Fr. Keith's Homily for the Fourth Sunday of Lent

March 30th, 2017

Human beings seem to have an inbuilt attraction for secrets. We love to keep secrets and then reveal them to those we love, and we like the idea that there is something only we and a few chosen others know, but which most people haven’t got a clue about. Some people take this to an extreme by indulging in conspiracy theories about what is really going on behind the news headlines - a secret plot, perhaps, to kidnap the Pope and put someone else in his place, or who was really responsible for the[Read more]

Videos of Fr. Keith's Talks on Apparitions

March 24th, 2017

To view these videos, click on the links below Third Talk: First Part: www.youtube.com/watch?v=yVlPnt3hih8 Second Part: www.youtube.com/watch?v=IEwaKaHd1sk Previous talks: https://www.youtube.com/playlist?list=PLq_6HaZxooWenUbHpC5URFchq8HUKxeAt[Read more]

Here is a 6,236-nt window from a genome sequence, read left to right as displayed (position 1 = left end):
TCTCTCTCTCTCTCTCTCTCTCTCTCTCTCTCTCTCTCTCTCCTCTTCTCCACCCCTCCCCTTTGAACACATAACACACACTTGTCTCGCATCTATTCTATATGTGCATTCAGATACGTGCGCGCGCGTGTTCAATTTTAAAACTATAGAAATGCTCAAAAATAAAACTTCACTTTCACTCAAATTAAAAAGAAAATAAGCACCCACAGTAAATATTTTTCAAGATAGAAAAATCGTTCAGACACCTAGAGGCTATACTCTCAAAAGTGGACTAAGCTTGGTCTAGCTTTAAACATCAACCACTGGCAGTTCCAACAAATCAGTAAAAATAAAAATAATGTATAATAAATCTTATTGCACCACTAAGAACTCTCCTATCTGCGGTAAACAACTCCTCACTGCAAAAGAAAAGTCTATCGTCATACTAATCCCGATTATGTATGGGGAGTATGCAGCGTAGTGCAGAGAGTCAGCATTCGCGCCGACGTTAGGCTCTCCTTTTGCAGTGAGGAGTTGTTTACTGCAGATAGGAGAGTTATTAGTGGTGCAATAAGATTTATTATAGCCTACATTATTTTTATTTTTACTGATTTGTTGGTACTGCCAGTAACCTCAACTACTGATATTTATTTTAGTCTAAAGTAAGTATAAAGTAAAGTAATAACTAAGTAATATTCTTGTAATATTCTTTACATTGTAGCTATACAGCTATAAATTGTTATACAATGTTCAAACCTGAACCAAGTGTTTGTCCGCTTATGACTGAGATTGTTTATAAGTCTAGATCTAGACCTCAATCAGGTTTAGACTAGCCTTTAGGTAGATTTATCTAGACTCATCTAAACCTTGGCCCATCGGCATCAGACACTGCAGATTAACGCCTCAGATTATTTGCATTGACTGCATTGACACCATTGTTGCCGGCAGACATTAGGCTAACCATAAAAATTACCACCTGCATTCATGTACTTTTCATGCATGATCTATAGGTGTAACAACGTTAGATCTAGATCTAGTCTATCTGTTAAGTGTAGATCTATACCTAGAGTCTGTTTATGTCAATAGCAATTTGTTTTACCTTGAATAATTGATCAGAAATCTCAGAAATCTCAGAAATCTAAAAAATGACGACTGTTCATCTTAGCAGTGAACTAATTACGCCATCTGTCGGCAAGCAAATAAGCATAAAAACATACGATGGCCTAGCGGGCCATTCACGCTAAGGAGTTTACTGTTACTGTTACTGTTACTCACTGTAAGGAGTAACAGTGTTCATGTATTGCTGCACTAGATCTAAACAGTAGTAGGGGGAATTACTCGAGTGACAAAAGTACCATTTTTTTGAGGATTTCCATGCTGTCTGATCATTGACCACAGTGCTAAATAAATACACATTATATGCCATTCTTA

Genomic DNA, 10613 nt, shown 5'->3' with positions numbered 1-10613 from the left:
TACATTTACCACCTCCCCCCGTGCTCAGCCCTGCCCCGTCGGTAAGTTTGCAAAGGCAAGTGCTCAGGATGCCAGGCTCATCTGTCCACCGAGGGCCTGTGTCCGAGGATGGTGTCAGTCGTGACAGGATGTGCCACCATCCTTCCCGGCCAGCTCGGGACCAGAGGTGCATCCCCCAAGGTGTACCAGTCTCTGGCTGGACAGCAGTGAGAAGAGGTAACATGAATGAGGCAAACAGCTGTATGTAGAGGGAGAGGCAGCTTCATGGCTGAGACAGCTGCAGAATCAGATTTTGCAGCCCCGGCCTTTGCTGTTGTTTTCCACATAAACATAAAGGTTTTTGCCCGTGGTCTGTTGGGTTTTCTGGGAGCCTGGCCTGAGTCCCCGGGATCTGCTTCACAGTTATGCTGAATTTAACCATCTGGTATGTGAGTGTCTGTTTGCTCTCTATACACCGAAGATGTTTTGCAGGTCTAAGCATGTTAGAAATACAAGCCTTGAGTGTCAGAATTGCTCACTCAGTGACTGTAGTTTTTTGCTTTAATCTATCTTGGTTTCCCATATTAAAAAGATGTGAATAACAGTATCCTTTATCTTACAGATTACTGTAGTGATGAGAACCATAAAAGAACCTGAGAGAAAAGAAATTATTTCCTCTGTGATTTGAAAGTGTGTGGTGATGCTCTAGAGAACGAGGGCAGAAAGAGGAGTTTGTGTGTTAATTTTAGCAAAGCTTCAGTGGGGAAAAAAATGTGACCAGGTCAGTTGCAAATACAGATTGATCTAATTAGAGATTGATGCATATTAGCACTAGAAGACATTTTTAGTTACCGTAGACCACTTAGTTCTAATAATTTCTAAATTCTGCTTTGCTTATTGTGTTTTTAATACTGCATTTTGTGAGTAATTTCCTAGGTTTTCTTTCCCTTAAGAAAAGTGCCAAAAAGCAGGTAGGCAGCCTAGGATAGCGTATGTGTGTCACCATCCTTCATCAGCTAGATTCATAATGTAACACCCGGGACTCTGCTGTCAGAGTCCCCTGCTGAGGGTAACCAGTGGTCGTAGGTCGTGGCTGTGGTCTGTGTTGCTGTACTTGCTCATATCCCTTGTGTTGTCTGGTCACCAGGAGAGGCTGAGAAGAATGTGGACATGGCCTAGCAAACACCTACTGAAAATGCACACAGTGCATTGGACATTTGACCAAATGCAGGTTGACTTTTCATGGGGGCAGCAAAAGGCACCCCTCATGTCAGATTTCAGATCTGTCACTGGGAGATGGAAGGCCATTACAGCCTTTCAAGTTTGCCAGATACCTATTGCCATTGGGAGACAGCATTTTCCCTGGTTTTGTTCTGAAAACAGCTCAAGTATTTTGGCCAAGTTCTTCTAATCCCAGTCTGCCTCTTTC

Fr. Keith's homily for the Third Sunday of Lent

March 24th, 2017

One of the founders of psychotherapy Carl Jung, was once asked to see a young woman of Jewish origin who was suffering from severe neurotic symptoms. Sh had been to see several psychiatrists but none was able to help her. Jung began by asking her about her family background and early life and could find no cause for her neurosis. Then, as he sometimes did, he asked, “Tell me about your grandparents.” Softly the woman began to weep as she recalled how her grandfather, who was a Rabbi, took her on[Read more]

Fr. Keith's homily for the Second Sunday of Lent

March 17th, 2017